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-   -   Dwarfism Drug Brings Mixed Emotions for Little People, Parents (http://message.snopes.com/showthread.php?t=92107)

A Turtle Named Mack 03 July 2015 04:42 PM

Dwarfism Drug Brings Mixed Emotions for Little People, Parents
 
An experimental drug to treat dwarfism by lengthening childrenís bones is meeting skepticism from the leading U.S. group that represents little people, which questions giving kids a medication that might make them less little.

http://www.bloomberg.com/news/articl...people-parents

Mr. Billion 07 July 2015 08:23 AM

This seems sort of similar to the deaf community's reactions to the cochlear implant.

It can allow formerly deaf people to hear, but in so doing it diminishes something that makes them unique and drew them together into a vibrant subculture with their own language. (The fact that the deaf have their own languages is one of the most important sources of deaf cultural identity; without that, the little people community is probably much less coherent.) There was a great documentary about the clash over the cochlear implant called "Sound And Fury".

This is pretty interesting. Thanks for sharing it, ATNM.

jimmy101_again 07 July 2015 09:27 PM

The same basic push-back happened decades ago when human growth hormone came out. Treatment of short stature in children is one of the few approved use in children.

I would remind the little people groups that they don't get to say what is best for someone else. If there or no (or minimal) side effects, which hasn't yet been established, then there is no adequate reason that would justify one group deciding what another group is allowed to do.

The ethics of the medical treatment of short stature has been debated and largely resolved in favor of patients get to choose if the treatment is right for themselves.

GenYus234 07 July 2015 09:38 PM

Quote:

Originally Posted by jimmy101_again (Post 1878532)
I would remind the little people groups that they don't get to say what is best for someone else.

Except most of the time it is going to be useful only for minors whose parents would be the ones deciding.

jimmy101_again 07 July 2015 10:39 PM

Quote:

Originally Posted by GenYus234 (Post 1878535)
Except most of the time it is going to be useful only for minors whose parents would be the ones deciding.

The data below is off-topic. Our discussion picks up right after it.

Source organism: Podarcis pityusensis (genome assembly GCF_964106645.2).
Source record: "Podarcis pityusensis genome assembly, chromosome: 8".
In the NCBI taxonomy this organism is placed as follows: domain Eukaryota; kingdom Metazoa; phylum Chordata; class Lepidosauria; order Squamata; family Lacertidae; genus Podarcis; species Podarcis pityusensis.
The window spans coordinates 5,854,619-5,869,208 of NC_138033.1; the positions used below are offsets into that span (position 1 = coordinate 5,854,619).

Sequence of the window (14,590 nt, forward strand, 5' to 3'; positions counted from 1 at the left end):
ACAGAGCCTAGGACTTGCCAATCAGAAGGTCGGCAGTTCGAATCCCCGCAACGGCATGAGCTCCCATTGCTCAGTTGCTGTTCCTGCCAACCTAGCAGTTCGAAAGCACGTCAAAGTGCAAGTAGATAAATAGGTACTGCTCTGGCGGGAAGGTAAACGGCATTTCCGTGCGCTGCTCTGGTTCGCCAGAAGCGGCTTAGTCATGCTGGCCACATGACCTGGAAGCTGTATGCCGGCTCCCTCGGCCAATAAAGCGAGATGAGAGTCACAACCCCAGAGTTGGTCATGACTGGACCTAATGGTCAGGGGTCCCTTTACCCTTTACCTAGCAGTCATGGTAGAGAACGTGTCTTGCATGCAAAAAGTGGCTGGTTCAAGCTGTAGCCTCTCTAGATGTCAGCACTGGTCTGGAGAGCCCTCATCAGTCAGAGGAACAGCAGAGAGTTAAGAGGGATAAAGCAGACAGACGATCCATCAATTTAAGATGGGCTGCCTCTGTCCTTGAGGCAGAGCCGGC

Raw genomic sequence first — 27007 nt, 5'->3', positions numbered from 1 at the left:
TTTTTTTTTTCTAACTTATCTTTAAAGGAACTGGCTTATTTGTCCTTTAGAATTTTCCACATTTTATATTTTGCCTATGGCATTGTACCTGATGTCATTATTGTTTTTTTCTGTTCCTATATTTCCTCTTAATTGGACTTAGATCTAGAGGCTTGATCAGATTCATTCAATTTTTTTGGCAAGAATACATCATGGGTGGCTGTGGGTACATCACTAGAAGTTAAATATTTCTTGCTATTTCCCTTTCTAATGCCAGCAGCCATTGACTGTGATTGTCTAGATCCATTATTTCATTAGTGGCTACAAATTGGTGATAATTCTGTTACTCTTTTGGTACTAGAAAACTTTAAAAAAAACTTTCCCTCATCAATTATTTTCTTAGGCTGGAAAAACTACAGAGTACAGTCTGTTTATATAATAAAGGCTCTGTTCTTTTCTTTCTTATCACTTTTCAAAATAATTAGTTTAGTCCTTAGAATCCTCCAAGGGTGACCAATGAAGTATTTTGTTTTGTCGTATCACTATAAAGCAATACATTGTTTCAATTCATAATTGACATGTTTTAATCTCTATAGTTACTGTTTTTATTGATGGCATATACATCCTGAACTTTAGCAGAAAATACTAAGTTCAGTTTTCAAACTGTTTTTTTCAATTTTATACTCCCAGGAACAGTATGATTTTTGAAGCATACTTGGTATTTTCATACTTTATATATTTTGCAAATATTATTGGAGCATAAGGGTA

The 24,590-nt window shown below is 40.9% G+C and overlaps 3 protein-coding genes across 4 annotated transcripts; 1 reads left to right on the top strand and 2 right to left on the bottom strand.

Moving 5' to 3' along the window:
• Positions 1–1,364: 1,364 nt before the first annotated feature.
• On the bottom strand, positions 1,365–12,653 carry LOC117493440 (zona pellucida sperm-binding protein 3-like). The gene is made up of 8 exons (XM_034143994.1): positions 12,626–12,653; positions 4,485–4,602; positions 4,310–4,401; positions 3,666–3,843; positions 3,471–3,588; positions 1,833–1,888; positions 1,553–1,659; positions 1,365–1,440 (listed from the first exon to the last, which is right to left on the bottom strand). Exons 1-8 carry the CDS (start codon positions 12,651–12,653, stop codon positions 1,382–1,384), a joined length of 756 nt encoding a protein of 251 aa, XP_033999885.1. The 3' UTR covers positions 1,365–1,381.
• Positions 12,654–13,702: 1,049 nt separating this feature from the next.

Touche, though I would prefer parents make the call.

Jahungo 07 July 2015 11:15 PM

Two facts that may have some implications here, although exactly what those are I am not sure.

1. Achondroplasia is genetically dominant, meaning affected individuals have one "wild type" copy and one affected copy. This means that a parent with achondroplasia will have a 50% chance of having an affected child, 50% unaffected. Even two parents with achondroplasia are likely to have unaffected children. So it is very common for parents with achondroplasia to raise unaffected, "normal height" children.

2. More than 90% of cases of achondroplasia are due to spontaneous mutation. That is, a child born with achondroplasia to two parents without it. So most children with achondroplasia are not born into families with it.

Little Pink Pill 07 July 2015 11:23 PM

Quote:

“My daughter is incredibly smart, she’s funny, she is the most loving person I’ve ever met,” said Martinka, who doesn’t have achondroplasia. “I can’t ask for anything else."
(Bolding mine.)

Maybe you can't, but what about her? Is this about what the parent wants from the kid, or what the kid wants from life?

Loving your child the way they are doesn't mean pretending untreated genetic issues won't affect them Every. Single. Day.

geminilee 07 July 2015 11:58 PM

I think the major distinction between this and cochlear implants, for me, is that deafness does not cause other health problems, and dwarfism does. If it were just a matter of shortness then I would say it is just a choice. The fact of serious health complications takes it out of that realm for me.

St. Alia 08 July 2015 01:40 AM

Quote:

Originally Posted by jimmy101_again (Post 1878542)
Touche, though I would prefer parents make the call.

Who else would?? :confused:

thorny locust 08 July 2015 02:07 AM

Quote:

Originally Posted by geminilee (Post 1878547)
I think the major distinction between this and cochlear implants, for me, is that deafness does not cause other health problems, and dwarfism does.